We have lengthening days and finally some sunshine, a peaceful transfer of power did actually go ahead with our neighbours to the south and there are COVID-19 vaccine dates to look towards to on the horizon.
My last article ended with some hopeful news about the renewable energy direction in the U.K., so with the U.S. rejoining the Paris Climate Accord, I wanted to dig a bit more into finding out where renewables are at globally.
According to the Independent Evaluation Group, renewables will have made up close to 30 per cent of the world’s electricity in 2020 (with coal and gas still making up 60 per cent of the world’s supply).
If you also include transport and heating, then renewables make up about 11-13 per cent of the world’s total energy sources. So we have a way to go still, but the good news is that the renewables are increasing and as they do they are primarily replacing carbon intensive fossil fuels.
Interestingly, half of the increase in solar capacity is from individuals and small businesses installing solar photo-voltaic panels, which reinforces that individual actions are actually making a difference. Gavin Lake camp will be able to show off their own panels this spring, (thanks to a private donation and a CRD grant), so I look forward to reporting first hand on how much electricity they are producing.
Here in Canada, we are above the global average, getting 16.3 per cent of all energy from renewables and contributing three per cent of the world’s total renewable sources. About 67 per cent of that energy comes from water, followed by wood waste (28 per cent) and then wind (five per cent); with wind, solar and biomass all expanding rapidly. Canada contributes nine per cent of the total world supply of hydroelectricity, two per cent of the world’s wind energy and one per cent of solar.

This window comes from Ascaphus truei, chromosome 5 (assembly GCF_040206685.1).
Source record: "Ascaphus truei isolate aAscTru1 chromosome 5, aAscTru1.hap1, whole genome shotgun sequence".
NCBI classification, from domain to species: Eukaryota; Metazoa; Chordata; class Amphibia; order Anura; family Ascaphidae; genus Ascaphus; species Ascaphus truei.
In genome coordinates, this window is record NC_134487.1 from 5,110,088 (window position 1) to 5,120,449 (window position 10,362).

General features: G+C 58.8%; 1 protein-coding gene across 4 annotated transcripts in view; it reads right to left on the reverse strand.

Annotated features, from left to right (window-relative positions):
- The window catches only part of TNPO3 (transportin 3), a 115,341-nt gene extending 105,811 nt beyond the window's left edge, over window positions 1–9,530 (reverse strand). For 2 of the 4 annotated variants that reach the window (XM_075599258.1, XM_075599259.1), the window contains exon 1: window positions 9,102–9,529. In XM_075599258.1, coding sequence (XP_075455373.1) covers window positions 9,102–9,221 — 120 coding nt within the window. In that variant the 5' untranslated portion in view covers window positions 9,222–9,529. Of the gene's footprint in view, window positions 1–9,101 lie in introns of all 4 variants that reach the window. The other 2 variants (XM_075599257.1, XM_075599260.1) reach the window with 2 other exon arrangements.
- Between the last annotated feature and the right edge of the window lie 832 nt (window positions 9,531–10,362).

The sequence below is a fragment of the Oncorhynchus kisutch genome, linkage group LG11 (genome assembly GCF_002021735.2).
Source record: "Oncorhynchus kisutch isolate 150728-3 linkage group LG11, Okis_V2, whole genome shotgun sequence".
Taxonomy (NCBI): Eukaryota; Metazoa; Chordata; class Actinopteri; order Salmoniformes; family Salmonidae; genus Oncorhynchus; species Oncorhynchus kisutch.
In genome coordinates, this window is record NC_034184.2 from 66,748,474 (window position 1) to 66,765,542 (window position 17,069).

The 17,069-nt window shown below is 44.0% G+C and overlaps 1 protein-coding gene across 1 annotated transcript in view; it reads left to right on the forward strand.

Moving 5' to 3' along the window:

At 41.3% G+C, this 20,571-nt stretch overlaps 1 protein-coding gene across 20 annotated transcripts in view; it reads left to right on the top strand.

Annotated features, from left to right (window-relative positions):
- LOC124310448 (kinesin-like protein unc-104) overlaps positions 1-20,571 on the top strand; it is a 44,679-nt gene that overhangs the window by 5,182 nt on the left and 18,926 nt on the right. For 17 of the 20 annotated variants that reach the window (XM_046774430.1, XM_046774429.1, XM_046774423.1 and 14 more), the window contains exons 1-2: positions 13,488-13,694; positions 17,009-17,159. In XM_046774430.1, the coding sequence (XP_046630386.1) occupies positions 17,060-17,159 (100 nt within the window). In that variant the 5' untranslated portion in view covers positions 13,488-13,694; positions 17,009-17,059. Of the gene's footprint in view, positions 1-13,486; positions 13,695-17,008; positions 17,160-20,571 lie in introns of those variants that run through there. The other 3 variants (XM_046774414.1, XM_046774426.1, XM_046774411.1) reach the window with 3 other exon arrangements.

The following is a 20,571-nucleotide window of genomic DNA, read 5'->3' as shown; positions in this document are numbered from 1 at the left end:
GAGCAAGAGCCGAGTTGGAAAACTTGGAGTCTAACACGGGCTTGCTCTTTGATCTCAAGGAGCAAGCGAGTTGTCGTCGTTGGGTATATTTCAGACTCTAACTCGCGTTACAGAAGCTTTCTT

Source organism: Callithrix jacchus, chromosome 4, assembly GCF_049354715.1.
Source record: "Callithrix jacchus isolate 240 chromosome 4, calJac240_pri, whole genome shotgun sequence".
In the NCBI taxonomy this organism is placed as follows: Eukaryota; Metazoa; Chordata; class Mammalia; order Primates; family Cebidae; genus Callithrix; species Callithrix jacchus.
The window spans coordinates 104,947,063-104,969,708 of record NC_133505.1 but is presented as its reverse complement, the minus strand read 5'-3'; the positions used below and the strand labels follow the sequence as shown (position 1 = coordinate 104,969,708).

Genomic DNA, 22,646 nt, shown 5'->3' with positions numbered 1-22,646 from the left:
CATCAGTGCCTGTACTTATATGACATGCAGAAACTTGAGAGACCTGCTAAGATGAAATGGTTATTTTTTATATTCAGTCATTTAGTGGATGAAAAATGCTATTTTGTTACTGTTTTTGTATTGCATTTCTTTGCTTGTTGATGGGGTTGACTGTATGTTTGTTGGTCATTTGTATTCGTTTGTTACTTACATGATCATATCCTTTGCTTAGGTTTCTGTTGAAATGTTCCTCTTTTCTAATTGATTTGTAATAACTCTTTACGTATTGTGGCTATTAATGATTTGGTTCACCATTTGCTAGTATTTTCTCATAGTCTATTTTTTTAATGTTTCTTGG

So it seems the world has firmly started the journey towards renewables. The key question is whether enough energy could be produced this way to replace the oil, coal and gas we have all been so dependent on for so long. A 2019 study from LUT, a Finnish University and EnergyWatch, a German non-profit has produced a road map towards such a future, saying not only is it doable, but it will be more energy efficient, cheaper and provide around 35 million jobs (there are currently about 20 million jobs in energy industries), with large numbers in the solar voltaic industry. Ultimately, wind and solar would provide about 88 per cent of the world’s energy. Decarbonization of the power and heat industry is possible by 2030, with the transport sector following from 2030 to 2050.
The report is dedicated to Greta Thunberg. She has pointedly laid the blame for a lack of climate action on politicians.
Now with a road map in hand and facing continued public pressure, there is a clear way forward that would give teenagers a future they could be optimistic about.
Have a look at the following:
Waste Wise tip: Turn off the lights when you leave a room.
For more information on Water Wise or Waste Wise and any of our school and community programs, contact the Cariboo Chilcotin Conservation Society at email@example.com or visit the website at www.ccconserv.org.
Jenny Howell is a Water Wise instructor and the executive director of the Cariboo Chilcotin Conservation Society.